Physical activity is defined as any physical movement made by skeletal muscles which involves an energetic investment which requires an energy output. Physical activity covers all activities, at any level, carried out during any period of the day or night, inclusive of sleep. It also includes incidental activity and exercise integrated into normal daily activity. It is measured using a variety of criteria, including the amount of oxygen used, heart rate, muscular power and endurance, and body weight. These are thought to be influenced by genetic, psychological and physiological factors.
The health benefits associated with regular physical activity are well documented and numerous. Whilst sedentary lifestyles and poor eating habits are commonly blamed for leading to obesity and other health problems, research continually reveals that the correlation between diet and physical activity is often insignificant, if it exists at all. Furthermore, obesity and poor physical activity levels are commonly found in people of young adult age groups and in physically disabled individuals. The higher level of activity required to promote good health in adults can often be considered a form of stress relief and therefore a worthy addendum to any healthy lifestyle program. Adults who are highly active are less likely to develop chronic conditions such as diabetes and heart disease, as well as suffering from debilitating arthritis. This is especially the case in elderly adults who experience much higher activity levels than younger people.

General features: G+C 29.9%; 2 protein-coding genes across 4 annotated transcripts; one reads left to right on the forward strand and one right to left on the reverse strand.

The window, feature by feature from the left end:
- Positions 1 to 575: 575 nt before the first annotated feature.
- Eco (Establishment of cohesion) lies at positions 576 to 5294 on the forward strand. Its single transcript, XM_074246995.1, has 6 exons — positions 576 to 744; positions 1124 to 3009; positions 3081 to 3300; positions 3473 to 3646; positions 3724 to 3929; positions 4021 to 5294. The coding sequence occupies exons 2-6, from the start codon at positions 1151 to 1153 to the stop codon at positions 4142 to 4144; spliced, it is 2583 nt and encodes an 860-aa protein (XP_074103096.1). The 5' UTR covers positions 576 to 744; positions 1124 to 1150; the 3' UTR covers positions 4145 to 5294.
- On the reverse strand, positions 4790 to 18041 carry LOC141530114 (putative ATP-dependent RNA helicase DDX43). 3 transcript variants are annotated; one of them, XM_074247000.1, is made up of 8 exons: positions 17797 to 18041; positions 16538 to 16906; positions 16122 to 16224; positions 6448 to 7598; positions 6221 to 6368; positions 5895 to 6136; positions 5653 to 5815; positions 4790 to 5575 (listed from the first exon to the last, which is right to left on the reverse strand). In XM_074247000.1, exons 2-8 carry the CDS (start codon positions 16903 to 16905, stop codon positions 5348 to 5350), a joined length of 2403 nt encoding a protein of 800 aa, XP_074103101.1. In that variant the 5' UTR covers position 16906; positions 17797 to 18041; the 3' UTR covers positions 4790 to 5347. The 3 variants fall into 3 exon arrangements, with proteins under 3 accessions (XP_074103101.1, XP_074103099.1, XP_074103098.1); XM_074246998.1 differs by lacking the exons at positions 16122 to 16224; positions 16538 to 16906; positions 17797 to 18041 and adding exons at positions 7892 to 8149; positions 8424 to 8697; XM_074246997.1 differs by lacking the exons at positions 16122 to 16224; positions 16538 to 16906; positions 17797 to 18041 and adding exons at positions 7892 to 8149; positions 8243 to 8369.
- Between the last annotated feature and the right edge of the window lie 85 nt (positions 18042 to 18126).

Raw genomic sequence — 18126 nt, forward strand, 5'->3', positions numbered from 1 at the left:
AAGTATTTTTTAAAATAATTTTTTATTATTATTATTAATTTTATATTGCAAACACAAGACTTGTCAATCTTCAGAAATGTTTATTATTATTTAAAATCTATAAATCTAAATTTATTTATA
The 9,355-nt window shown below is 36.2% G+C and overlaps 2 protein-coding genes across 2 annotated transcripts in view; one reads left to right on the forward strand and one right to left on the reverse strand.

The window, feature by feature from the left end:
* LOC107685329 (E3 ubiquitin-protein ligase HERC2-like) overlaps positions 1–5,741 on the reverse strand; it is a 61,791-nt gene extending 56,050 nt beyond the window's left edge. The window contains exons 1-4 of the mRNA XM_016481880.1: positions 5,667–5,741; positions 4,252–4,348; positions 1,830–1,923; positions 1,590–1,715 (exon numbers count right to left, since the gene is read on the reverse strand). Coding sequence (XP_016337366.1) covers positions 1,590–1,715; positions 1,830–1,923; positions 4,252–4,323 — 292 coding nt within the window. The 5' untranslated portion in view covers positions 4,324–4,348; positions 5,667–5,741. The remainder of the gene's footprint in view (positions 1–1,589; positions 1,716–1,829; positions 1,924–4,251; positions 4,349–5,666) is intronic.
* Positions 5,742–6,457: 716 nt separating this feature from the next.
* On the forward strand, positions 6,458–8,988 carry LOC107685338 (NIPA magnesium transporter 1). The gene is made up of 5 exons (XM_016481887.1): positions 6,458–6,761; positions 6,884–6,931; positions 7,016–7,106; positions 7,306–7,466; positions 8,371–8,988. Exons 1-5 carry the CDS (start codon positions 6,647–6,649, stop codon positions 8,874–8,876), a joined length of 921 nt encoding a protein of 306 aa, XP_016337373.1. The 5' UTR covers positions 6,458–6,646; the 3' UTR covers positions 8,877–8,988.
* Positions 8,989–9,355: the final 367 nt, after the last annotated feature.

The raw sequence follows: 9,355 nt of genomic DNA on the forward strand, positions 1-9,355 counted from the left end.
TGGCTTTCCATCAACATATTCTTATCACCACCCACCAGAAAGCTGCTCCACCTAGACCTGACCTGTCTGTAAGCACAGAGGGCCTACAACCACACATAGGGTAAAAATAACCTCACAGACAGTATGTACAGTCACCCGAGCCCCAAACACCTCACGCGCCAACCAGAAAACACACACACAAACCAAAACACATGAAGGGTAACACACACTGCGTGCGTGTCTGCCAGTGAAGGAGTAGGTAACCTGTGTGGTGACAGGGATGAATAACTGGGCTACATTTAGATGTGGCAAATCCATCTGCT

Activity levels of different groups were compared in a recent study of 2,811 adults aged 55 years and above. Overall, higher activity levels were found among the overweight/obese group but there was a significant difference in physical activity intensity levels between groups. These results are important as they show that physical activity levels may be an important factor in the onset of chronic conditions. However, more research is needed to understand whether there are links between obesity and the onset of some age-related diseases and how these links can be prevented.